Wednesday, January 25, 2006

Munich Review

Munich is only understated when called an important film. This is not a movie and possesses little in the Hollywood term of entertainment value. By entertainment value I stress that it is not escapist. In fact, it is the most difficult movie to watch, and that is not hyperbole.

Previous Spielberg engagements dealing with World War Two and the human drama that unfolded in the time of war - Schindler's List and Saving Private Ryan - certainly had violent moments. But, in those great films the violence was bracketed by spaces of calm. Violence occurred like a crescendo and violence was typically a means to an end, an act committed with potential regret rarely visible except as a reaction. This is where Munich functions differently.

For nearly three hours the audience is gripped by the dilemma of morality. The main character, Avner, played by Eric Bana, is presented with the opportunity to avenge the deaths of 11 Israeli Olympic Athletes by assassinating the Palestinian men suspected of organizing the operation. With each instance of assassination, as the five Mossad mercenaries come face to face with their targets and interact with them, a realization occurs questioning the justification of the assassination about to take place. Most often this realization is expressed through the facial expression and hesitation of the assassin. At times the realization is recognized by the person or persons to be assassinated, the first instance in Rome when the suspected Palestinian stretches out his arm to calm and potentially prevent his assassination from taking place.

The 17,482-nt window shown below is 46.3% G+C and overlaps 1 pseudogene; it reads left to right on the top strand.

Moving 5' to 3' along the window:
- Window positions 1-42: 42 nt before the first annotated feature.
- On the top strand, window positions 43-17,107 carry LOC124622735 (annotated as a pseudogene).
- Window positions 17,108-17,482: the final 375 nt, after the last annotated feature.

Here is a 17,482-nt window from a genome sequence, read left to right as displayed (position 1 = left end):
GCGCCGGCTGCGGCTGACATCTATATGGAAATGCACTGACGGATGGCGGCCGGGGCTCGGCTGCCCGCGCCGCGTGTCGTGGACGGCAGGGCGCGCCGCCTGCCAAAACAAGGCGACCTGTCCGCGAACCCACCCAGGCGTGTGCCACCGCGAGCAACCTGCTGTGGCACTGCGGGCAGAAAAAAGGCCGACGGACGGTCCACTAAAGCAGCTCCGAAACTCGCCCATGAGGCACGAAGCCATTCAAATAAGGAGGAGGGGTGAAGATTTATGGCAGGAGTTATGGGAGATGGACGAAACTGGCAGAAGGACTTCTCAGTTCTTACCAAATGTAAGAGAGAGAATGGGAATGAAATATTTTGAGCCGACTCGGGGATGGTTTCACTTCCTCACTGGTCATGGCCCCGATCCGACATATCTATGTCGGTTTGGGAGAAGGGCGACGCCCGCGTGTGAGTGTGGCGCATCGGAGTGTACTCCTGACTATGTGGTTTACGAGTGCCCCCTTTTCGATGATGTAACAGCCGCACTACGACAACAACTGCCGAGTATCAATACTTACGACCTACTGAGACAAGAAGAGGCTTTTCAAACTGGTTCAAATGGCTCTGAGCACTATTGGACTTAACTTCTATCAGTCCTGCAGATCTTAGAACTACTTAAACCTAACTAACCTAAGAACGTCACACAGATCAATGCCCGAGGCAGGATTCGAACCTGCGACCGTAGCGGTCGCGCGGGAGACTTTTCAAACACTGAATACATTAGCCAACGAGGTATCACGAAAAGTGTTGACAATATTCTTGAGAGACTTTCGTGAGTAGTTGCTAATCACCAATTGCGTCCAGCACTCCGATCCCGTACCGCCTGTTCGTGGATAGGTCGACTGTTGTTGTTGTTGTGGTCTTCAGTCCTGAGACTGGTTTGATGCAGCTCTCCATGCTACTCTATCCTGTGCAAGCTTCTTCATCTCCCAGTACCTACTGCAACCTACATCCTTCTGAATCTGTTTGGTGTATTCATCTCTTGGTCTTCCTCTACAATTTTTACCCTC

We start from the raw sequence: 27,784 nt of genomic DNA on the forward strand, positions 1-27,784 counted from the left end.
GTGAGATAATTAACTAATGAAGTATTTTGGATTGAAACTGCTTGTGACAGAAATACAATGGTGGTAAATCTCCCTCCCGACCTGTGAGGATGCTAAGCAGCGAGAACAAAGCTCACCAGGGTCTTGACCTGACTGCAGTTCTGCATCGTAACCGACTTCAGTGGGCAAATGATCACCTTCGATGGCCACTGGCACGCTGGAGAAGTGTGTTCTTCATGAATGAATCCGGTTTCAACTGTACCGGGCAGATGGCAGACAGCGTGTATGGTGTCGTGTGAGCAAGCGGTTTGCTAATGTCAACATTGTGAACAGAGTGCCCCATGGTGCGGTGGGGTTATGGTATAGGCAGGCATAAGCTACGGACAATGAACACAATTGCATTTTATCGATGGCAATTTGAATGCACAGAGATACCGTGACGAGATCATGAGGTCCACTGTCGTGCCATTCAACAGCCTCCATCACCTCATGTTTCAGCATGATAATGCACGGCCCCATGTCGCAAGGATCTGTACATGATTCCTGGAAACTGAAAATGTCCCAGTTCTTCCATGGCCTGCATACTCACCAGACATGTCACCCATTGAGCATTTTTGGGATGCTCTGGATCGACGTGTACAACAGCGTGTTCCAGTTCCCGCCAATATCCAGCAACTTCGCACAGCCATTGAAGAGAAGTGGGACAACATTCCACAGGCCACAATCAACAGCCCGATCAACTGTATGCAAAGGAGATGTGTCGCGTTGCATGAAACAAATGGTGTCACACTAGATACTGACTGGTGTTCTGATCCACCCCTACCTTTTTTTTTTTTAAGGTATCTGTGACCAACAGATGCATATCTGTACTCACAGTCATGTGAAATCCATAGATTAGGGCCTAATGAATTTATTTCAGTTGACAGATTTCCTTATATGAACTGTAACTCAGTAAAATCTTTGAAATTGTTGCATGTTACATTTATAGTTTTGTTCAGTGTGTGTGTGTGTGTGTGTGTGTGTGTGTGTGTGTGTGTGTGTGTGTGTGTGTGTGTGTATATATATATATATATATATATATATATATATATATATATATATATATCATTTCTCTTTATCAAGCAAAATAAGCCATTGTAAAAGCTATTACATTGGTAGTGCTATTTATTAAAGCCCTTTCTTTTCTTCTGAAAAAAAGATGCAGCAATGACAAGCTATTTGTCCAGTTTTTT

The history of Israeli and Palestinian conflict is long and complex, and is certainly not covered in this film. What is covered in this film is the higher morality: the cost of revenge. This is punctuated by a closing shot on the Twin Towers. The lingering shot on the resurrected buildings serve as a reminder that the conflicts of the past are not dissimilar from the conflicts of the present, and that more appropriate measures are necessary to find resolution.

As the Chinese saying goes, "Before you set out on revenge, you first dig two graves."'

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